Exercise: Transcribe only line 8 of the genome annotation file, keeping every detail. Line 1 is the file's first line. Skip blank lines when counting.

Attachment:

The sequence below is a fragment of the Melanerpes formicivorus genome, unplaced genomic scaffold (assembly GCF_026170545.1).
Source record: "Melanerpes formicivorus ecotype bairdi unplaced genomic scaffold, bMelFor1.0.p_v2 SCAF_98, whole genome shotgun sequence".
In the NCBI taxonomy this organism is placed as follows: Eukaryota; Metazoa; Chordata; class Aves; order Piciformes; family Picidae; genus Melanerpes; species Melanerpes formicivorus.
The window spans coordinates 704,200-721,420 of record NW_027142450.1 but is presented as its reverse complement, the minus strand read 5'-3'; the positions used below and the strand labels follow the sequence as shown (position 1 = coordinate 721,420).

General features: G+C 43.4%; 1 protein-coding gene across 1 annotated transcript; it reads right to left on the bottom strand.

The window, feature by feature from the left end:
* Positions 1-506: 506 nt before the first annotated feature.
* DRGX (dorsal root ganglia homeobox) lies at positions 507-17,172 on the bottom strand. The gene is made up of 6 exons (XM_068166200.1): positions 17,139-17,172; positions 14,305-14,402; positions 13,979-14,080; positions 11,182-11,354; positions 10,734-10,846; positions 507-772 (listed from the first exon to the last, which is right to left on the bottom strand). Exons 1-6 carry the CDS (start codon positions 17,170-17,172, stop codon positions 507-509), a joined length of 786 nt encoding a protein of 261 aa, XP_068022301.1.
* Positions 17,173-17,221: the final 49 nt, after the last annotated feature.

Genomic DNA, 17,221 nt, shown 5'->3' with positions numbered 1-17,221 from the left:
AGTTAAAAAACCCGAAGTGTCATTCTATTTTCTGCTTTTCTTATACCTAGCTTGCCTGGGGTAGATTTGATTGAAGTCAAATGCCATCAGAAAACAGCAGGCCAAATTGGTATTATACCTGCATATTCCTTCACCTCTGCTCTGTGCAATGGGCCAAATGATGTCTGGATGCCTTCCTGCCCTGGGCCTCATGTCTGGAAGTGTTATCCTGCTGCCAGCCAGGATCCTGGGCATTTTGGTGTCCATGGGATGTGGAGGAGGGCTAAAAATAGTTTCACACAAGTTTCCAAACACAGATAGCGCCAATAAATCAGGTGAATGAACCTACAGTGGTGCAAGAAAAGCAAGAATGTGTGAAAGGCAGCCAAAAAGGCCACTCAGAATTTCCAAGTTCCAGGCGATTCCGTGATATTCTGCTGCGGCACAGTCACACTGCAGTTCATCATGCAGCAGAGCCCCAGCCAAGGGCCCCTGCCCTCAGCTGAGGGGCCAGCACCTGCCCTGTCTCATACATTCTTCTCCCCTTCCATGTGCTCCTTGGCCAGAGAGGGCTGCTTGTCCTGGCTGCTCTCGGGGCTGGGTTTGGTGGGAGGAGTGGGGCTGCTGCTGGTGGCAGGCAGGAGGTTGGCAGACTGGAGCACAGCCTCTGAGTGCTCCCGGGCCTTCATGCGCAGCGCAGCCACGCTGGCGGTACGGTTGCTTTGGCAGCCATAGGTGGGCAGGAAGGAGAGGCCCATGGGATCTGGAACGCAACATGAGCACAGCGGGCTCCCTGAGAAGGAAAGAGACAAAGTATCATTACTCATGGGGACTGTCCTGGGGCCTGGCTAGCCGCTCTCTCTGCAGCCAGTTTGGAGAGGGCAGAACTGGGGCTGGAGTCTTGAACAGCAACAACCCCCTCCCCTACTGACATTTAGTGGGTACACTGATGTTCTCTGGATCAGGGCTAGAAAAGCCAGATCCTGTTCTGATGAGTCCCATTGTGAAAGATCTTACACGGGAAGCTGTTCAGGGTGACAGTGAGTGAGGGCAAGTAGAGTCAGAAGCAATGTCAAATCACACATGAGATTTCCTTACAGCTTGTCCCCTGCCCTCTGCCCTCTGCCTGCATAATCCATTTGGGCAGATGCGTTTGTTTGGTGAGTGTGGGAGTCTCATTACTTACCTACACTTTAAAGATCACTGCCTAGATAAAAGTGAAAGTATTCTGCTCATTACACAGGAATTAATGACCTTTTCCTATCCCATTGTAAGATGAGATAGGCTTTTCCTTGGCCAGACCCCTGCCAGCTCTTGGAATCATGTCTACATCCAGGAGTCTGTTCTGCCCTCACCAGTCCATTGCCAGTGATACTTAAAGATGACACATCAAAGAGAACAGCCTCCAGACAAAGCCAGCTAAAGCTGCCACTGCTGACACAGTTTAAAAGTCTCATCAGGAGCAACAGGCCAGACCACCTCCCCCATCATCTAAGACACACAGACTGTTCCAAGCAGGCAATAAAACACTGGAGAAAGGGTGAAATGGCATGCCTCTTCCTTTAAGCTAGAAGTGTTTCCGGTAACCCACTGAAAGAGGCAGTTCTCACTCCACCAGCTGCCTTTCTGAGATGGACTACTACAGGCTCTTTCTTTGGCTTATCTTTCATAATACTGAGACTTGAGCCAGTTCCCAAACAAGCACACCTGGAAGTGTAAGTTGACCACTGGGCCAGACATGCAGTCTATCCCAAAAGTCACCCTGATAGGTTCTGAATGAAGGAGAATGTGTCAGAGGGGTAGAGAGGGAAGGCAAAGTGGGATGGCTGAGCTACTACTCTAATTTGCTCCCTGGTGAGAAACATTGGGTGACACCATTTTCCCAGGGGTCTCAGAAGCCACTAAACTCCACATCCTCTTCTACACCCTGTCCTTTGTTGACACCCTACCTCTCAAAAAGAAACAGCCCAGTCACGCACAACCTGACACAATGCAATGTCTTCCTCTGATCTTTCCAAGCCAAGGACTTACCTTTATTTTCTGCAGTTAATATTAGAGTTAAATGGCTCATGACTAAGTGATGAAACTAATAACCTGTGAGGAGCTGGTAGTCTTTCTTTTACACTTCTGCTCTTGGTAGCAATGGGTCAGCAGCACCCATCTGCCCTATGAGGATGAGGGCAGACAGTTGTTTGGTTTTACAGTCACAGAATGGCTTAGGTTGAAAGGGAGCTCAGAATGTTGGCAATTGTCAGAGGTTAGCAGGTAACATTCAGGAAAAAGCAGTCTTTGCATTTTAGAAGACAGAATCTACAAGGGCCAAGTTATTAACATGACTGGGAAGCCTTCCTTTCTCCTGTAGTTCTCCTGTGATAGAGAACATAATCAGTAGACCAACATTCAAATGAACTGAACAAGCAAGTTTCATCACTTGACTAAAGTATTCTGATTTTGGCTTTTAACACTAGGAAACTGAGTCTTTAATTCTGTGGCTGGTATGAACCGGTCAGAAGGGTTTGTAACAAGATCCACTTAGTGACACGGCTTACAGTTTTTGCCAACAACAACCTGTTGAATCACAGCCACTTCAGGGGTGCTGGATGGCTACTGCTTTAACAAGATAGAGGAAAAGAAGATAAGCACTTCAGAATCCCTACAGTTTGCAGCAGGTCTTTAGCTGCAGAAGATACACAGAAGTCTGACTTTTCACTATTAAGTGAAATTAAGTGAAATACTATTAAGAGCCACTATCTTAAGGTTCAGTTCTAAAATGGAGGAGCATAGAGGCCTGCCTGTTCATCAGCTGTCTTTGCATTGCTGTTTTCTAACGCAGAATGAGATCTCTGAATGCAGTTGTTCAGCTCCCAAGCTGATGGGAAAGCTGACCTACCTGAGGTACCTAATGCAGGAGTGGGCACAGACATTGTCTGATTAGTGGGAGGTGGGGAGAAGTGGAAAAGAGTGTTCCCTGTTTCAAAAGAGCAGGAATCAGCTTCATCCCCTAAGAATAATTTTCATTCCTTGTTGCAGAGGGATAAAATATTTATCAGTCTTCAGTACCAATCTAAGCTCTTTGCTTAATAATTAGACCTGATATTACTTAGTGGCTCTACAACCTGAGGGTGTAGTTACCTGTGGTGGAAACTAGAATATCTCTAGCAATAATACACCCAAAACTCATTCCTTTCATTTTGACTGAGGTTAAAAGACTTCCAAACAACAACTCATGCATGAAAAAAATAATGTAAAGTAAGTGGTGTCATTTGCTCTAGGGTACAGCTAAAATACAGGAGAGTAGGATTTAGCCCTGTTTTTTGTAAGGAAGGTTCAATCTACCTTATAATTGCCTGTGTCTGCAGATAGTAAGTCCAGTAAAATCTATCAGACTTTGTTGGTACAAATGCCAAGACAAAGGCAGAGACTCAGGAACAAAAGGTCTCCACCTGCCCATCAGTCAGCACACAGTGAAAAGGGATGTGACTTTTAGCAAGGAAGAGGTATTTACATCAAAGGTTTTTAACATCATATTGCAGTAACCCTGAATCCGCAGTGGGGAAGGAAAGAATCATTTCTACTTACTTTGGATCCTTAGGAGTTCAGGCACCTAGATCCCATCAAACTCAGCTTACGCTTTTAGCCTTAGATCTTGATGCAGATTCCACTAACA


* DRGX (dorsal root ganglia homeobox) lies at positions 507-17,172 on the bottom strand. The gene is made up of 6 exons (XM_068166200.1): positions 17,139-17,172; positions 14,305-14,402; positions 13,979-14,080; positions 11,182-11,354; positions 10,734-10,846; positions 507-772 (listed from the first exon to the last, which is right to left on the bottom strand). Exons 1-6 carry the CDS (start codon positions 17,170-17,172, stop codon positions 507-509), a joined length of 786 nt encoding a protein of 261 aa, XP_068022301.1.